I'll try using TSP, but it seems to be doing the same thing as soap by dissolving oil that the lead might stick to. Vaguely, saponification seems more effective since it actively dissolves the oil instead of passively dissolving it like soap?

Save the solution, evaporate, leach with either sulfamic/acetic/nitric acid, and try to plate out the lead with small graphite

I'll try that too. But I don't think leaching will work because it will dissolve the TSP too. I think you mean to leach the TSP out with water, then dissolve the remaining insoluble lead in acid? Or does it not matter if you have TSP in the electrolyte?

I'm thinking about getting a lead test kit, but it says consumer ones only have a threshold of 2000ppm, well above the safe levels for long term contact, and not anywhere near the level for drinking water (15 ppb). I'll get one anyways and test it on the waste water I collect.

violet sin - 12-4-2015 at 19:09

nah, I meant to evaporate the solution to wax, oil, dirt, TSP( sodium metasilicate), prob sodium carbonate, lead acetate(?), lead carbonate(?), lead oxides(?) and a few others like maybe titanium dioxide from the paint. but the dried cake would only have sodium and maybe lead that would leach out with the acid extraction. personally I would use sulfamic acid, but I just like the stuff and have it on hand. when filtered and reduced in volume to electroplate it out on the graphite, only lead would plate out. the sodium would just be present as a spectator for the most part, other than maybe changing the pH.

sulfamic acid works great for electroplating lead. I have a bunch of papers on it, alas that mother board on that PC recently took ill, and the hard drives are waiting for a full desktop PC transplant... I have been left with the pittance of papers and patents I had dupes of on the lap top until the other one gets back from the shop :(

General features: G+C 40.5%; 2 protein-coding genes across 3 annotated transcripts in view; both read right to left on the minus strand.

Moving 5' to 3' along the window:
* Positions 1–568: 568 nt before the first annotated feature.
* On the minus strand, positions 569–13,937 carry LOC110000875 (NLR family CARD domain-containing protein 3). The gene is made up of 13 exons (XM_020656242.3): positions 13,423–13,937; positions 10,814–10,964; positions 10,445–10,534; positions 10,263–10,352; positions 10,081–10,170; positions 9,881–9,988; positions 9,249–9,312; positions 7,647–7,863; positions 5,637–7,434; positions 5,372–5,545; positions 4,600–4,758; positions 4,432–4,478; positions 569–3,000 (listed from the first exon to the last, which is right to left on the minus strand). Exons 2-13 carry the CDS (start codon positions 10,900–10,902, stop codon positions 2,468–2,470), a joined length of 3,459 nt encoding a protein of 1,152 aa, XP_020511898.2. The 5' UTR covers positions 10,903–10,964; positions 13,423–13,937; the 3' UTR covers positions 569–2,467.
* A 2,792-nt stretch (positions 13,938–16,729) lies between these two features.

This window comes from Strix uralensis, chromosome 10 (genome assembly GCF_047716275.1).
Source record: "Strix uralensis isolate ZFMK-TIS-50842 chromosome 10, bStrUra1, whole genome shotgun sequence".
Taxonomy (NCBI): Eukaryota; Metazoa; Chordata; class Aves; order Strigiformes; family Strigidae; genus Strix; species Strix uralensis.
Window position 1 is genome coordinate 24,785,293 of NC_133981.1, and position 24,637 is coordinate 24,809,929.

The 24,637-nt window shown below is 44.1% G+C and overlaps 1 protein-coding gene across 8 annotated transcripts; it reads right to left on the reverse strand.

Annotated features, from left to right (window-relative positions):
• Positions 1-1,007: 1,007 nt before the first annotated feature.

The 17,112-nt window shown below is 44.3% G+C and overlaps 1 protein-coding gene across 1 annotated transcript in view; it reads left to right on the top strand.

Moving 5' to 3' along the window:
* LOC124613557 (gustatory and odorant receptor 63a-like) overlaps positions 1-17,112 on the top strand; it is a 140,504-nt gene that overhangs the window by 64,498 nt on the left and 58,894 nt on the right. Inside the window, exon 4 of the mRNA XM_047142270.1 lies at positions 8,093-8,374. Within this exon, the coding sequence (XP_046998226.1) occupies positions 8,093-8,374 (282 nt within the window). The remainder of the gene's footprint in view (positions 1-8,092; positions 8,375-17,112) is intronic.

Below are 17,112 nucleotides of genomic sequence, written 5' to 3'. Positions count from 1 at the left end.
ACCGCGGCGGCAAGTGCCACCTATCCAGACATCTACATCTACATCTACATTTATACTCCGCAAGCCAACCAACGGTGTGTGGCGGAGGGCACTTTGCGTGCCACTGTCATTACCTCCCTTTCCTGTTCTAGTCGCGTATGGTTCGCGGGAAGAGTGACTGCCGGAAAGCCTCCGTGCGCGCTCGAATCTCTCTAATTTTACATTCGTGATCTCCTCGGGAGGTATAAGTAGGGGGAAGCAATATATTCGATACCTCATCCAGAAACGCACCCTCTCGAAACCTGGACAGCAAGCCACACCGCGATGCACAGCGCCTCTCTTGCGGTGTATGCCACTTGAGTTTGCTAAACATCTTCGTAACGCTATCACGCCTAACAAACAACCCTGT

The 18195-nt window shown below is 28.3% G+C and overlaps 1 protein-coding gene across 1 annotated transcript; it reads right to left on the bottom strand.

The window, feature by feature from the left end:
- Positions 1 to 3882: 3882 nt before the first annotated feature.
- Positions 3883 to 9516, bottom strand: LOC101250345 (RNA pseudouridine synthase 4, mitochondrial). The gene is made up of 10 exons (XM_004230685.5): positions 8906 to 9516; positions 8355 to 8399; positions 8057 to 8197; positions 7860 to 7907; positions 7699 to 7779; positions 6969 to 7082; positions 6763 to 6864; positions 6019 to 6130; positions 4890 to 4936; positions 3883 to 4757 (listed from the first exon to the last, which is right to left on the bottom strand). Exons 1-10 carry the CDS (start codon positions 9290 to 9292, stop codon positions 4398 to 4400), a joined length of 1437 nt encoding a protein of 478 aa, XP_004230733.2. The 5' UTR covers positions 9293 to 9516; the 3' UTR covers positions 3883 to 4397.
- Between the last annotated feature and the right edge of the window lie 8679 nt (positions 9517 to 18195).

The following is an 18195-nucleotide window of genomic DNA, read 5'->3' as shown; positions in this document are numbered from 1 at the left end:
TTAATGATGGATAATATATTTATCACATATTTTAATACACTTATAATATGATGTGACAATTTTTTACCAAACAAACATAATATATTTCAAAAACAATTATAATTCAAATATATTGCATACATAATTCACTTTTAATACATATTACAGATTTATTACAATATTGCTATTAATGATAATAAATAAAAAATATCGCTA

but a bought test seems WAY easier and and quantifiable. where the electrolysis would be more for curiosity and a rudimentary test that would have to be conducted with incredibly small electrode surface area in order to see a coating or crystals. and you would have to save as much of the solution as poss to see anything if it is a really low concentration, if at all.

jock88 - 13-4-2015 at 12:40

Wash the place down with a soluble sulphite if you can get one. Lead Sulphite is the least soluble of lead compounds. Sulphate is probably next best.
Lead is particularly dangerous to young things (animals and children).

blogfast25 - 13-4-2015 at 13:56

Quote: Originally posted by jock88  

Wash the place down with a soluble sulphite if you can get one. Lead Sulphite is the least soluble of lead compounds. Sulphate is probably next best.
Lead is particularly dangerous to young things (animals and children).

I think you meant sulph<b>ide</b>. As in PbS (lead sulphide). Water soluble sulphides stink of H<sub>2</sub>S though.

jock88 - 14-4-2015 at 11:49

Indeed I did, sorry about that.

Are there any common uses for a soluble 'xxx' sulphide sale or a soluble 'xxx' hydrogen sulphide salt?

Where might you purchase them OTC.

What happens when you mix a solution of soluble Lead compound and sodium Sulphite (thats sulphite not sulphide)

[Edited on 14-4-2015 by jock88]

violet sin - 14-4-2015 at 17:20

liver of sulfur for aging silver and copper is a mix of pollysulfides as far as I know.

"Liver of Sulfur is a poorly defined mixture of potassium sulfide, potassium polysulfide, potassium thiosulfate, and probably potassium bisulfide."
youtube vid of making it, not in english though.

AJKOER - 5-5-2015 at 17:48

On the thermal decomposition of Lead acetate, to quote from one source (see page 5 at ):

"The products from the acetoxy radical were found to be mainly C02 and methyl acetate by vapor phase infrared spectroscopy. Ethane, if formed, must be present in small proportions."

The author also further details the different reactions in the thermal decomposition of Lead acetate.

Now, with respect to methyl acetate (MA), Wikipedia comments ( see ):

"Methyl acetate is occasionally used as a solvent, being weakly polar and lipophilic, but its close relative ethyl acetate is a more common solvent being less toxic and less soluble in water. Methyl acetate has a solubility of 25% in water at room temperature. "

and also:

"A major use of methyl acetate is as a volatile low toxicity solvent in glues, paints, and nail polish removers."

Wikipedia also notes that MA is more soluble in a strong base, so you may wish to try Washing Soda and not NaHCO3.

[Edited on 6-5-2015 by AJKOER]